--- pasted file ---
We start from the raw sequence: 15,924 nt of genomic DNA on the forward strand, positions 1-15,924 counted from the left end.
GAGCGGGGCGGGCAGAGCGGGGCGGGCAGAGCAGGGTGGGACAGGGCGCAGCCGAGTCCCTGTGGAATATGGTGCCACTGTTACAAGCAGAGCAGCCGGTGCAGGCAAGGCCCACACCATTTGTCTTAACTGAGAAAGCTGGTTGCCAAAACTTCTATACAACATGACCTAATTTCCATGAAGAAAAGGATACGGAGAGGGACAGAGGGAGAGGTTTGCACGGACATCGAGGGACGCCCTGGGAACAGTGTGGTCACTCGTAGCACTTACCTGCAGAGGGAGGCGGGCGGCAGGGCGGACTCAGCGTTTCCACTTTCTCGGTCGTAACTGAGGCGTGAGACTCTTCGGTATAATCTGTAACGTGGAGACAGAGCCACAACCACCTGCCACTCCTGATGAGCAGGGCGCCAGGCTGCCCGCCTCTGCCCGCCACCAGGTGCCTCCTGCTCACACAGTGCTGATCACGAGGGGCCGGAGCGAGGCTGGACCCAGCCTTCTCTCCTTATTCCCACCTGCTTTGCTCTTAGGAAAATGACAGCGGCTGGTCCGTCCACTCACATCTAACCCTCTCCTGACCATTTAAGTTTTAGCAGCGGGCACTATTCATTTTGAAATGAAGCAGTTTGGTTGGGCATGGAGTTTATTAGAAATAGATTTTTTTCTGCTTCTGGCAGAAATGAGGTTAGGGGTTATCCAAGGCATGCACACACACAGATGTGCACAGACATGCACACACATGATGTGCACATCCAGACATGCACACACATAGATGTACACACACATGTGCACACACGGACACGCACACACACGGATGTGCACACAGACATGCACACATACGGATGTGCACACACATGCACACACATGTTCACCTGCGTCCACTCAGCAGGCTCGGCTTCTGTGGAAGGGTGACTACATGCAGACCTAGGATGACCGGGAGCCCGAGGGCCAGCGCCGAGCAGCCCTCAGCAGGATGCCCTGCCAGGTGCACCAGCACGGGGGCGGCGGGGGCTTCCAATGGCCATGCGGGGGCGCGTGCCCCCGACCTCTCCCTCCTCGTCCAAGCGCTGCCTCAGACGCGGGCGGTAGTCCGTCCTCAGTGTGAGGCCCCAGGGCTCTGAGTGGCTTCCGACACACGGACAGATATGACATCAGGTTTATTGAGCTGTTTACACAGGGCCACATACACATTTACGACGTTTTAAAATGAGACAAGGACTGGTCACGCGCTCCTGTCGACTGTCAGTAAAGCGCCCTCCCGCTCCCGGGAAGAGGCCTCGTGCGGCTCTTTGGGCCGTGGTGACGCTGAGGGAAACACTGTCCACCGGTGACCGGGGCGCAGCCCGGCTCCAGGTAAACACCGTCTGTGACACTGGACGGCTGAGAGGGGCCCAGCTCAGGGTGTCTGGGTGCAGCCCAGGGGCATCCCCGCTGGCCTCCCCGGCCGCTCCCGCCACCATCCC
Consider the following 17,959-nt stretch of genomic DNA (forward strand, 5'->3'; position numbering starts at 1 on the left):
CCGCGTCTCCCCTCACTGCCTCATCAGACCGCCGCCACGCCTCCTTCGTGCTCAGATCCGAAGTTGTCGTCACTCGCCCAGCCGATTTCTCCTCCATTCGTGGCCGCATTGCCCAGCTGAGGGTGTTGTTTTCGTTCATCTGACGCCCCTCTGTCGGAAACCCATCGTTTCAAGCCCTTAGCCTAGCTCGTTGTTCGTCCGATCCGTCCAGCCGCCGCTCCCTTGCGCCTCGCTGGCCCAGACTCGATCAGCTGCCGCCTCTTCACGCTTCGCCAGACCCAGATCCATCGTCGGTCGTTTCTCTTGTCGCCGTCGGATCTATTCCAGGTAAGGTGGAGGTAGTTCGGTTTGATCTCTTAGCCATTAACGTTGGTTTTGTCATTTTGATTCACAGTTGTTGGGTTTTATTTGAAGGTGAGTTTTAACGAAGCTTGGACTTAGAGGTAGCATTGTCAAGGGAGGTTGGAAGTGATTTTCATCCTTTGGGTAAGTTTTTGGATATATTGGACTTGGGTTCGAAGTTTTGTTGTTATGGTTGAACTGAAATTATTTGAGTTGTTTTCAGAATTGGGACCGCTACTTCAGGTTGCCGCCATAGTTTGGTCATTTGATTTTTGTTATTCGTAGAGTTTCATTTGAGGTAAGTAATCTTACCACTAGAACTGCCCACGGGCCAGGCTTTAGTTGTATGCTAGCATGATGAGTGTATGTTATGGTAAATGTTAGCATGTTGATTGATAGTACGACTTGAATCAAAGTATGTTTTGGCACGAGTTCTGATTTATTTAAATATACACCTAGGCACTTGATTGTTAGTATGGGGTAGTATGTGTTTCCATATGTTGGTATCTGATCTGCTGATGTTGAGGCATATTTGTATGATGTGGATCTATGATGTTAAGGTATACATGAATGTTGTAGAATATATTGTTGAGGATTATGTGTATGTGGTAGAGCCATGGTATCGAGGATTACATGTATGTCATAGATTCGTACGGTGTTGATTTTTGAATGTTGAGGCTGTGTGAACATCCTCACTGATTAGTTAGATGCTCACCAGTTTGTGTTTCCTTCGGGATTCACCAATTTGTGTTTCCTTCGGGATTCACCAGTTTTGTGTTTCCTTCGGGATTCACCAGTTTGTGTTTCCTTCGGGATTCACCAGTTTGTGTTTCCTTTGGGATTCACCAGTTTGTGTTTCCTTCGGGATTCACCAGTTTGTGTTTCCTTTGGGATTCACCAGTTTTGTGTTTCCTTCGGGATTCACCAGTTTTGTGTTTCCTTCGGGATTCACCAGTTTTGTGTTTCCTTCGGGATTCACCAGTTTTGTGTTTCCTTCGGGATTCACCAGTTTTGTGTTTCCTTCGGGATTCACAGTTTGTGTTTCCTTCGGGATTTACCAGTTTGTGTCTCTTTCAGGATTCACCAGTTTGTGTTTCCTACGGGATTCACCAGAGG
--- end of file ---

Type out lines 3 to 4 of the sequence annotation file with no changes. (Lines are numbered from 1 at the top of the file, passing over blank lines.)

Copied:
Consider the following 17,959-nt stretch of genomic DNA (forward strand, 5'->3'; position numbering starts at 1 on the left):
CCGCGTCTCCCCTCACTGCCTCATCAGACCGCCGCCACGCCTCCTTCGTGCTCAGATCCGAAGTTGTCGTCACTCGCCCAGCCGATTTCTCCTCCATTCGTGGCCGCATTGCCCAGCTGAGGGTGTTGTTTTCGTTCATCTGACGCCCCTCTGTCGGAAACCCATCGTTTCAAGCCCTTAGCCTAGCTCGTTGTTCGTCCGATCCGTCCAGCCGCCGCTCCCTTGCGCCTCGCTGGCCCAGACTCGATCAGCTGCCGCCTCTTCACGCTTCGCCAGACCCAGATCCATCGTCGGTCGTTTCTCTTGTCGCCGTCGGATCTATTCCAGGTAAGGTGGAGGTAGTTCGGTTTGATCTCTTAGCCATTAACGTTGGTTTTGTCATTTTGATTCACAGTTGTTGGGTTTTATTTGAAGGTGAGTTTTAACGAAGCTTGGACTTAGAGGTAGCATTGTCAAGGGAGGTTGGAAGTGATTTTCATCCTTTGGGTAAGTTTTTGGATATATTGGACTTGGGTTCGAAGTTTTGTTGTTATGGTTGAACTGAAATTATTTGAGTTGTTTTCAGAATTGGGACCGCTACTTCAGGTTGCCGCCATAGTTTGGTCATTTGATTTTTGTTATTCGTAGAGTTTCATTTGAGGTAAGTAATCTTACCACTAGAACTGCCCACGGGCCAGGCTTTAGTTGTATGCTAGCATGATGAGTGTATGTTATGGTAAATGTTAGCATGTTGATTGATAGTACGACTTGAATCAAAGTATGTTTTGGCACGAGTTCTGATTTATTTAAATATACACCTAGGCACTTGATTGTTAGTATGGGGTAGTATGTGTTTCCATATGTTGGTATCTGATCTGCTGATGTTGAGGCATATTTGTATGATGTGGATCTATGATGTTAAGGTATACATGAATGTTGTAGAATATATTGTTGAGGATTATGTGTATGTGGTAGAGCCATGGTATCGAGGATTACATGTATGTCATAGATTCGTACGGTGTTGATTTTTGAATGTTGAGGCTGTGTGAACATCCTCACTGATTAGTTAGATGCTCACCAGTTTGTGTTTCCTTCGGGATTCACCAATTTGTGTTTCCTTCGGGATTCACCAGTTTTGTGTTTCCTTCGGGATTCACCAGTTTGTGTTTCCTTCGGGATTCACCAGTTTGTGTTTCCTTTGGGATTCACCAGTTTGTGTTTCCTTCGGGATTCACCAGTTTGTGTTTCCTTTGGGATTCACCAGTTTTGTGTTTCCTTCGGGATTCACCAGTTTTGTGTTTCCTTCGGGATTCACCAGTTTTGTGTTTCCTTCGGGATTCACCAGTTTTGTGTTTCCTTCGGGATTCACCAGTTTTGTGTTTCCTTCGGGATTCACAGTTTGTGTTTCCTTCGGGATTTACCAGTTTGTGTCTCTTTCAGGATTCACCAGTTTGTGTTTCCTACGGGATTCACCAGAGG